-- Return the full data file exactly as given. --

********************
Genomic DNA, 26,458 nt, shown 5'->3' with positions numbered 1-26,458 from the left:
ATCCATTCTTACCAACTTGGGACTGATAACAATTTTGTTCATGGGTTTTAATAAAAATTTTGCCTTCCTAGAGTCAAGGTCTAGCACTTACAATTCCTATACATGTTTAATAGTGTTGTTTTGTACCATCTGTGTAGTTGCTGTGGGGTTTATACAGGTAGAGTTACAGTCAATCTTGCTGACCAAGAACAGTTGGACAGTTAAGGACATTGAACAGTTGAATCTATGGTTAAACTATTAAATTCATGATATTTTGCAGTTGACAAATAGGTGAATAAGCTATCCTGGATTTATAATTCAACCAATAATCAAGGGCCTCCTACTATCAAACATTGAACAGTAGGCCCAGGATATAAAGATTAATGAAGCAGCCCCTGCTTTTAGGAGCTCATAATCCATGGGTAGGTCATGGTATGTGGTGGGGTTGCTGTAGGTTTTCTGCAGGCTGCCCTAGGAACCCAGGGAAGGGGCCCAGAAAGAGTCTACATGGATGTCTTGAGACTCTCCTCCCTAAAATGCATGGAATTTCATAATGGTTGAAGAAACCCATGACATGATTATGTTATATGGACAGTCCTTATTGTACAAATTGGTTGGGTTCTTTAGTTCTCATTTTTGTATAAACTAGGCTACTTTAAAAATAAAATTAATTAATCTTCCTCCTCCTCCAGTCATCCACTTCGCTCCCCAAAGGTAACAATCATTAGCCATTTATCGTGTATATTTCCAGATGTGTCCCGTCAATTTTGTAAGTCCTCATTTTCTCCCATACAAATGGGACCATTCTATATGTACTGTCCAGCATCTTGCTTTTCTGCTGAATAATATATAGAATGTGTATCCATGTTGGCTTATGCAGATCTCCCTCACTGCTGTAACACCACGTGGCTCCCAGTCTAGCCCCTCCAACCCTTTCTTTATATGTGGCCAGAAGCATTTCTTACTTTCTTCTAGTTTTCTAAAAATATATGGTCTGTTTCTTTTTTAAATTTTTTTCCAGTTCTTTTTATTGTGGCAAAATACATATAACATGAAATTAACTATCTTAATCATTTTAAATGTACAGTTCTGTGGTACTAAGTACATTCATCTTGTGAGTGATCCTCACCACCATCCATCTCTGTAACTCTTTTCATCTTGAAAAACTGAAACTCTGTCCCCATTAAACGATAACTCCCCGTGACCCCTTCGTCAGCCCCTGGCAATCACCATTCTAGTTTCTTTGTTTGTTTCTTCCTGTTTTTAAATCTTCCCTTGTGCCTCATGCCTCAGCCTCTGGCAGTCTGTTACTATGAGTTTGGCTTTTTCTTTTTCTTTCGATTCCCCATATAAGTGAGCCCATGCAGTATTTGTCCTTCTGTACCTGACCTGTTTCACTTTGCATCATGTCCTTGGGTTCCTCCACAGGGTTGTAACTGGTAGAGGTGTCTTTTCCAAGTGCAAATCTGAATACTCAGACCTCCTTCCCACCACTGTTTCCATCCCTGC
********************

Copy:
Genomic DNA, 26,458 nt, shown 5'->3' with positions numbered 1-26,458 from the left:
ATCCATTCTTACCAACTTGGGACTGATAACAATTTTGTTCATGGGTTTTAATAAAAATTTTGCCTTCCTAGAGTCAAGGTCTAGCACTTACAATTCCTATACATGTTTAATAGTGTTGTTTTGTACCATCTGTGTAGTTGCTGTGGGGTTTATACAGGTAGAGTTACAGTCAATCTTGCTGACCAAGAACAGTTGGACAGTTAAGGACATTGAACAGTTGAATCTATGGTTAAACTATTAAATTCATGATATTTTGCAGTTGACAAATAGGTGAATAAGCTATCCTGGATTTATAATTCAACCAATAATCAAGGGCCTCCTACTATCAAACATTGAACAGTAGGCCCAGGATATAAAGATTAATGAAGCAGCCCCTGCTTTTAGGAGCTCATAATCCATGGGTAGGTCATGGTATGTGGTGGGGTTGCTGTAGGTTTTCTGCAGGCTGCCCTAGGAACCCAGGGAAGGGGCCCAGAAAGAGTCTACATGGATGTCTTGAGACTCTCCTCCCTAAAATGCATGGAATTTCATAATGGTTGAAGAAACCCATGACATGATTATGTTATATGGACAGTCCTTATTGTACAAATTGGTTGGGTTCTTTAGTTCTCATTTTTGTATAAACTAGGCTACTTTAAAAATAAAATTAATTAATCTTCCTCCTCCTCCAGTCATCCACTTCGCTCCCCAAAGGTAACAATCATTAGCCATTTATCGTGTATATTTCCAGATGTGTCCCGTCAATTTTGTAAGTCCTCATTTTCTCCCATACAAATGGGACCATTCTATATGTACTGTCCAGCATCTTGCTTTTCTGCTGAATAATATATAGAATGTGTATCCATGTTGGCTTATGCAGATCTCCCTCACTGCTGTAACACCACGTGGCTCCCAGTCTAGCCCCTCCAACCCTTTCTTTATATGTGGCCAGAAGCATTTCTTACTTTCTTCTAGTTTTCTAAAAATATATGGTCTGTTTCTTTTTTAAATTTTTTTCCAGTTCTTTTTATTGTGGCAAAATACATATAACATGAAATTAACTATCTTAATCATTTTAAATGTACAGTTCTGTGGTACTAAGTACATTCATCTTGTGAGTGATCCTCACCACCATCCATCTCTGTAACTCTTTTCATCTTGAAAAACTGAAACTCTGTCCCCATTAAACGATAACTCCCCGTGACCCCTTCGTCAGCCCCTGGCAATCACCATTCTAGTTTCTTTGTTTGTTTCTTCCTGTTTTTAAATCTTCCCTTGTGCCTCATGCCTCAGCCTCTGGCAGTCTGTTACTATGAGTTTGGCTTTTTCTTTTTCTTTCGATTCCCCATATAAGTGAGCCCATGCAGTATTTGTCCTTCTGTACCTGACCTGTTTCACTTTGCATCATGTCCTTGGGTTCCTCCACAGGGTTGTAACTGGTAGAGGTGTCTTTTCCAAGTGCAAATCTGAATACTCAGACCTCCTTCCCACCACTGTTTCCATCCCTGC